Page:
He has been stabbed, spied on, and sent to solitary confinement. His oil company assets have been seized by the state, his fortune decimated, his family fractured. And now, after nearly seven years in a Siberian prison camp and a Moscow jail cell, he is back on trial in a Russian courtroom, sitting inside a glass cage and waiting for a new verdict that could keep him in the modern Gulag for much of the rest of his life. Each day, he is on display as if in a museum exhibit, trapped for all to see inside what his son bitterly calls “the freaking aquarium.”

Mikhail Khodorkovsky was once Russia’s richest man, the most powerful of the oligarchs who emerged in the post-Soviet rush of crony capitalism, and the master of 2 percent of the world’s oil production. Now he is the most prominent prisoner in Vladimir Putin’s Russia, a symbol of the perils of challenging the Kremlin and the author of a regular barrage of fiery epistles about the sorry state of society from his cramped cell. In a country where the public space is a political wasteland, his case and his letters from prison evoke a different age.

“No doubt,” he wrote us from inside the glass cage, “in modern Russia any person who is not a politician but acts against the government’s policies and for ordinary, universally recognized human rights is a dissident.”

Continue reading

EDITORIAL: Berezovsky 1, Putin 0

EDITORIAL

Berezovsky 1, Putin 0

He laughs last laughs Berezovsky

When state-operated RTR TV accused Russian “oligarch” Boris Berezovsky of being involved in the assassination of KGB defector Alexander Litvinkenko, Berezovsky cried foul.

Claiming RTR went to press without a shred of evidence linking him to the killing, as part of a political smokescreen designed to deflect blame from the real killers who were Kremlin operatives, Berezovsky filed a libel lawsuit in Britain.  It was Berezovsky against Putin, mano-a-mano, before an impartial arbitrator.

Last week, Berezvosky emerged the smiling victor.  He was awarded £150,000 (a quarter of a million dollars) in damages after the High Court of Britain concluded that Putin’s minions at RTR had been lying.

Ouch.

The verdict is a direct condemnation of the Kremlin, similar to what Mikkhail Khodorkovsky is seeking in the European Court for Human Rights. The British court ruled that the Kremlin was directly complicit in RTR’s libeling of Berezovksy since RTT “had been assisted both before and during the trial by a team from the Russian prosecutor’s office.”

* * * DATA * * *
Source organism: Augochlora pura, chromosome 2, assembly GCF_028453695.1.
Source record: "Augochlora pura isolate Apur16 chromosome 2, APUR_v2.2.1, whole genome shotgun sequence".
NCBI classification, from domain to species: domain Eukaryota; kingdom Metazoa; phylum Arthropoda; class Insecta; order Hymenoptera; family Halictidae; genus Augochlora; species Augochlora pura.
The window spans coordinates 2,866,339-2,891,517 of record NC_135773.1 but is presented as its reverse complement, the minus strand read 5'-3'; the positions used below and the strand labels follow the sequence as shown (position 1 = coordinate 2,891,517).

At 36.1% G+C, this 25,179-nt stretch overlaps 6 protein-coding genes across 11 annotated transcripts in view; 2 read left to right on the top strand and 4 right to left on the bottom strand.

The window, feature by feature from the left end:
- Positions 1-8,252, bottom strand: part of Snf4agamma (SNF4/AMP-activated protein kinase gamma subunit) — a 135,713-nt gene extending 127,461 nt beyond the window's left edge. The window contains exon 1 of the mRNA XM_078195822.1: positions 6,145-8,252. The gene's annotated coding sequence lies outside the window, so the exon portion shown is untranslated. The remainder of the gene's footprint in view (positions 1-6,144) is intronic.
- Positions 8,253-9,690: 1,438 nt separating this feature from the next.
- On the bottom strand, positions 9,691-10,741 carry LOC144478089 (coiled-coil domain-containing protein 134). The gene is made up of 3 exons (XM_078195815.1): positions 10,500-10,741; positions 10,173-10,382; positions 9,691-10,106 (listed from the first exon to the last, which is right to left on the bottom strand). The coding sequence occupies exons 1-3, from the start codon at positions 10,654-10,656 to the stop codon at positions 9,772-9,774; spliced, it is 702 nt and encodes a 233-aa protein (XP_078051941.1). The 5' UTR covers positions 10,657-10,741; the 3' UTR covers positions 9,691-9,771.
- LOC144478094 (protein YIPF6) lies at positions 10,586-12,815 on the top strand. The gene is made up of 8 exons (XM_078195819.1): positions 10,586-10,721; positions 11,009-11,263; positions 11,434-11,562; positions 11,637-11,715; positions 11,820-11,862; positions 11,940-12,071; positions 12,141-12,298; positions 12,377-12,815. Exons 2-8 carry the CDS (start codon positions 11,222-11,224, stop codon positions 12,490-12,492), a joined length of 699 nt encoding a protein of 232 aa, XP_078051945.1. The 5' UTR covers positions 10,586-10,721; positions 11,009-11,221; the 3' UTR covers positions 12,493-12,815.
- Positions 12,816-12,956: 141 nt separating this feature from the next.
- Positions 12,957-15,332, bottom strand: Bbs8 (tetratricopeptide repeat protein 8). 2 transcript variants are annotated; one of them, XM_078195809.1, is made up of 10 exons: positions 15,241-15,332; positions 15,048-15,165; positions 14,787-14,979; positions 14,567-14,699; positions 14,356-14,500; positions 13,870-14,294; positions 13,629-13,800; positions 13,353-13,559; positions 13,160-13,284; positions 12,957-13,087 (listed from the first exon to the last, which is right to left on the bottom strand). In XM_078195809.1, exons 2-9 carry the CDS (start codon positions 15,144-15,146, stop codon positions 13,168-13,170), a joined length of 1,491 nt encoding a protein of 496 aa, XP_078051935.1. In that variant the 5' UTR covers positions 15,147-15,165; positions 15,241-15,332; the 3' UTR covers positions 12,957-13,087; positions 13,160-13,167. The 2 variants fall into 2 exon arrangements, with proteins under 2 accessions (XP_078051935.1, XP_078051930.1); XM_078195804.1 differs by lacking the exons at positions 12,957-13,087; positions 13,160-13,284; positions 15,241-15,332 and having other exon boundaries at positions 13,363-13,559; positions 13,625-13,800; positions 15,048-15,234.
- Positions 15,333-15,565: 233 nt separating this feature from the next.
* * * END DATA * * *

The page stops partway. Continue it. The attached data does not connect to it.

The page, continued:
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EDITORIAL: Khodorkovsky, Russia’s Oddest Duck

EDITORIAL

Khodorkovsky, Russia’s Oddest Duck

Jailed oil “oligarch” Mikhail Khodorkovsky is surely Russia’s oddest duck, and in a land of strange fowl that is really saying something.

Khodorkovsky released a vicious broadside aimed at the Kremlin last week.  Writing in Nezavisimaya Gazeta (we republish an English translation below in today’s issue), Khodorkovsky stated that “the steamroller that has replaced justice is the gravedigger of the modern Russian state” and accused the Putin regime of operating a mafia-like judicial system whose “destruction will occur in the traditional way for Russia – from below and with bloodshed.”

Ouch.

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Khodorkovsky comes out Swinging

“Legalized” Violence

By Mikhail Khodorkovsky

Nezavisimaya Gazeta

March 3, 2010

Translated from the Russian by Khodorkovsky & Lebedev Communications Center

My view of the work of our law-enforcement System and of the feelings experienced by a person who has been caught in its grindstone would be far too negative if it were based only on my own personal experience.

After all, I am a somewhat different kind of prisoner.

My adventures are taking place under the double classification of “special control” – my lawyer Yuri Schmidt happened to discover this by chance in the course of a session of the Supreme Court of the RF. And I have always been sitting under this same “special control”. Audio, video, and human. They have never placed ordinary homeless people, in jail for a break from the tough conditions of life on the street, with me in my cell.

What I am about to recount is the result of the instinctive work of an analyst (something the manager of any large entrepreneurial structure invariably is), who, over a period of nearly 7 years, has continually found himself in the thick of the struggles of our law-enforcers – both amongst themselves and against Russian citizens.